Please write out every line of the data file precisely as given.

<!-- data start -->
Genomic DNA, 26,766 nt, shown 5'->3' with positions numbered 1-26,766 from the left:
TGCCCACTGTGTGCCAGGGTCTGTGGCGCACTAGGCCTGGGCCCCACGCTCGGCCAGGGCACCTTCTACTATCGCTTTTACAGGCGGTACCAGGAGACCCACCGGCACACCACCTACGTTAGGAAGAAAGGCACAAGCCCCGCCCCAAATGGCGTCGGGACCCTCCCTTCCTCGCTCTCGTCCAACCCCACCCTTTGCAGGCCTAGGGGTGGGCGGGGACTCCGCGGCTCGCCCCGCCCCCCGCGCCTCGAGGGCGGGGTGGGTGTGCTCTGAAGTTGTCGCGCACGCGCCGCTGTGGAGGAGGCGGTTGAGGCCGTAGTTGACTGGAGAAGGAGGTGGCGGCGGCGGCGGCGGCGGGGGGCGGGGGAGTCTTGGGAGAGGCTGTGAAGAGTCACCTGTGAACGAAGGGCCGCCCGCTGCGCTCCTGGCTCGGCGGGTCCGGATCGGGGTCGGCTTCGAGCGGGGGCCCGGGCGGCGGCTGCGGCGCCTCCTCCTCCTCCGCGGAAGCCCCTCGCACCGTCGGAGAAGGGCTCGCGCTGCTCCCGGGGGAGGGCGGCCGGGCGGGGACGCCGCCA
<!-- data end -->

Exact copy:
Genomic DNA, 26,766 nt, shown 5'->3' with positions numbered 1-26,766 from the left:
TGCCCACTGTGTGCCAGGGTCTGTGGCGCACTAGGCCTGGGCCCCACGCTCGGCCAGGGCACCTTCTACTATCGCTTTTACAGGCGGTACCAGGAGACCCACCGGCACACCACCTACGTTAGGAAGAAAGGCACAAGCCCCGCCCCAAATGGCGTCGGGACCCTCCCTTCCTCGCTCTCGTCCAACCCCACCCTTTGCAGGCCTAGGGGTGGGCGGGGACTCCGCGGCTCGCCCCGCCCCCCGCGCCTCGAGGGCGGGGTGGGTGTGCTCTGAAGTTGTCGCGCACGCGCCGCTGTGGAGGAGGCGGTTGAGGCCGTAGTTGACTGGAGAAGGAGGTGGCGGCGGCGGCGGCGGCGGGGGGCGGGGGAGTCTTGGGAGAGGCTGTGAAGAGTCACCTGTGAACGAAGGGCCGCCCGCTGCGCTCCTGGCTCGGCGGGTCCGGATCGGGGTCGGCTTCGAGCGGGGGCCCGGGCGGCGGCTGCGGCGCCTCCTCCTCCTCCGCGGAAGCCCCTCGCACCGTCGGAGAAGGGCTCGCGCTGCTCCCGGGGGAGGGCGGCCGGGCGGGGACGCCGCCA